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Literature Study GuidesThe FountainheadPart 2 Chapters 13 15 Summary

The Fountainhead | Study Guide

Ayn Rand

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The Fountainhead | Part 2, Chapters 13–15 : Ellsworth M. Toohey | Summary



Part 2, Chapter 13

Stoddard wins his case. He announces that the building will be renamed, as Toohey has suggested to him, as the Hopton Stoddard Home for Subnormal Children. Dominique submits her testimony from the trial to be printed in the Banner, but Scarret objects. Then she threatens to leave the paper. Wynand is not in the country but when Scarret cables him about the issue, Wynand tells him to fire her. Toohey gives her a copy of the cable from Wynand, but she gathers her things and leaves the Banner. She tells Scarret, "If you think I can't take the Stoddard Temple, wait till you see what I can take."

Catherine has become a dependent creature on her Uncle Toohey. He has gotten her a position as a social worker at a settlement house. However, she comes to him one evening in fear that she is "beginning to hate people." In the mildest and kindest manner possible, Toohey sets her straight. He informs her that her problem lies with being concerned with her own happiness when the focus of her attention should be on others. He concludes, "You must forget how important Miss Catherine Halsey is. Because, you see, she isn't ... only then will you know the kind of happiness I spoke about." On the evening after their conversation, Toohey receives Keating, who is drunk. Keating tells Catherine that she must quit her job and they must get married the day after tomorrow.

Part 2, Chapter 14

Keating is packing his suitcase to take Catherine away to be married when Dominique comes to his apartment offering to marry him. Utterly astonished, he asks for some time. She flatly declares that they must leave together now to get married or forget it, recommending to him that he refuse her. He does not. Together, they drive to Connecticut, get married, and drive back, Dominique at the wheel. She drops him at his apartment and then goes to see Roark to tell him she has married Keating as a "gift" to Roark. She says, "You won't win, they'll destroy you ... but I will live for you, through every minute and every shameful act I take." But he tells her he loves her and "You'll win, because you've chosen the hardest way of fighting for your freedom from the world."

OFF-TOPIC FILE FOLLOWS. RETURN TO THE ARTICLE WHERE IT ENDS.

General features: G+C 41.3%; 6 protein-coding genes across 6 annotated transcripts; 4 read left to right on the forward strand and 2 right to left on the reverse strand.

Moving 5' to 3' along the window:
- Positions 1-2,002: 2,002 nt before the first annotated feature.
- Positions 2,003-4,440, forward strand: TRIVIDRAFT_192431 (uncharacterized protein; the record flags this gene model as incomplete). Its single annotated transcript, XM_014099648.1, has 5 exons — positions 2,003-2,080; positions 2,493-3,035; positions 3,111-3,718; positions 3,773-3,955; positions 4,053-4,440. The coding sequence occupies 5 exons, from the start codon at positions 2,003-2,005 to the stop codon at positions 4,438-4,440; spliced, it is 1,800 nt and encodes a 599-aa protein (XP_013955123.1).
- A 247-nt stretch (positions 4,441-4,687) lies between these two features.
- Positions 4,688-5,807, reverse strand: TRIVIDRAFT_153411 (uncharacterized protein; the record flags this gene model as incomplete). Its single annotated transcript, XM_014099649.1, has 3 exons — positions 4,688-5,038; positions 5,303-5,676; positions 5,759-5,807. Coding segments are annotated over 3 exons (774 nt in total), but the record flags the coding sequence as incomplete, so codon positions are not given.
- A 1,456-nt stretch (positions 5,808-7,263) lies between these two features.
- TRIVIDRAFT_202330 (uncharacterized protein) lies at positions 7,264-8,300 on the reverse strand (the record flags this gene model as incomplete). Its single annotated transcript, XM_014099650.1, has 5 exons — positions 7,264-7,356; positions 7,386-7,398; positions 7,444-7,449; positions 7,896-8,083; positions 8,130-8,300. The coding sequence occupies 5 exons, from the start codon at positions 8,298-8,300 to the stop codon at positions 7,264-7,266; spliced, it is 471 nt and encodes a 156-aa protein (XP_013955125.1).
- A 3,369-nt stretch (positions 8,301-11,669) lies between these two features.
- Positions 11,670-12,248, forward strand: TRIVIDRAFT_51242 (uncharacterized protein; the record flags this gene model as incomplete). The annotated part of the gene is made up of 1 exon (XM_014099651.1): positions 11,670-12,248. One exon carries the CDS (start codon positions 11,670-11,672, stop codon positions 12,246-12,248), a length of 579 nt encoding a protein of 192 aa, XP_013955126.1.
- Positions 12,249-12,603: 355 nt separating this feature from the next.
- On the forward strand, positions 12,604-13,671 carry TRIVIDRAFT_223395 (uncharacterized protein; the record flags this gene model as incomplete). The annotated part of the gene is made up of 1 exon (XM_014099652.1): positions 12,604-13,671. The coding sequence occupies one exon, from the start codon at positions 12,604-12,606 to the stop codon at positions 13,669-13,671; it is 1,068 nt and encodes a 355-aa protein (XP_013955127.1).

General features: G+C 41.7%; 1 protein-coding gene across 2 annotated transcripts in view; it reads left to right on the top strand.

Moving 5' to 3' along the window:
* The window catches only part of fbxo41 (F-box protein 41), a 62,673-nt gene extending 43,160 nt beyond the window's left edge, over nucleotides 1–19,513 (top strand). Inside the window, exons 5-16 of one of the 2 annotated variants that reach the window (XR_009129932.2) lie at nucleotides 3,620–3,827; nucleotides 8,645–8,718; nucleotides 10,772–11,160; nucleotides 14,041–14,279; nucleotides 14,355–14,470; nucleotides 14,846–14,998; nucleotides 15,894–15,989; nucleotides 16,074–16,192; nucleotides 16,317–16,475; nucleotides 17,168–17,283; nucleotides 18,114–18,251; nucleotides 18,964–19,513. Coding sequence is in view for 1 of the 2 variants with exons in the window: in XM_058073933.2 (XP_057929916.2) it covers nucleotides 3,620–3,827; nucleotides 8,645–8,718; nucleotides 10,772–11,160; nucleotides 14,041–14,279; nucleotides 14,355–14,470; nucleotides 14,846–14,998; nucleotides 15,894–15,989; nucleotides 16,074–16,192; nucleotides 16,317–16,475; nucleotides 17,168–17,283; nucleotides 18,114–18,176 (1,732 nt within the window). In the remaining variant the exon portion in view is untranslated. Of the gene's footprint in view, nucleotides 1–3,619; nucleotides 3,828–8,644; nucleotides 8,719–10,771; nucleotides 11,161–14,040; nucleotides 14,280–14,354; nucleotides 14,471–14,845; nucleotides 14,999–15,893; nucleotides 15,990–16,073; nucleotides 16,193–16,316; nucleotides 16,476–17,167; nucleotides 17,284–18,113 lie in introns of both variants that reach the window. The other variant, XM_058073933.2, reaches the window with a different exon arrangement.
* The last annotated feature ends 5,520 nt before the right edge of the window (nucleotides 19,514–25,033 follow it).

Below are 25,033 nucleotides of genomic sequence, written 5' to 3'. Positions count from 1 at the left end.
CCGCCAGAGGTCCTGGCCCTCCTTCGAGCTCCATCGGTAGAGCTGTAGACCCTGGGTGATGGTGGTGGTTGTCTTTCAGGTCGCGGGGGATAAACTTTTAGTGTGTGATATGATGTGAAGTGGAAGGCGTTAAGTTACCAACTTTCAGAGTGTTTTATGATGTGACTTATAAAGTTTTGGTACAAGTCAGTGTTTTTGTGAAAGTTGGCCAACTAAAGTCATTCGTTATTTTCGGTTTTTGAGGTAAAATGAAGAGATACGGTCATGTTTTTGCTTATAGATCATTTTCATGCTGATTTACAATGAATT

Part 2, Chapter 15

Keating has locked the door of his room against his mother, who is breathless with joy at the news he's married Dominique instead of Catherine. He supposes Dominique will vanish, but at noon she appears at his apartment ready to move into it exactly the way it is, mother-in-law included. Keating is called away to the office and finds Francon both stunned and relieved. Almost immediately, Francon projects his retirement, leaving the firm in Keating's hands. When Keating asks him why, Francon can only say that he wants to be sure it all has been worth it. This lack of certainty Francon has about his profession and his life in it stuns Keating. Keating demands, "You have no right—not to be sure! At your age ... with your prestige ... Well, I know somebody who'll be sure, at the end of his life." At the conclusion of the evening when they are alone together, Dominique tells Keating "Let's get it over with." And although he spends his passion on her, she gives him nothing of herself, neither pleasure nor revulsion. In the morning, she finds that Toohey has sent flowers and invites him to dinner. He tries to gloat over Dominique's choice of a husband, but she does not give Toohey much of a chance.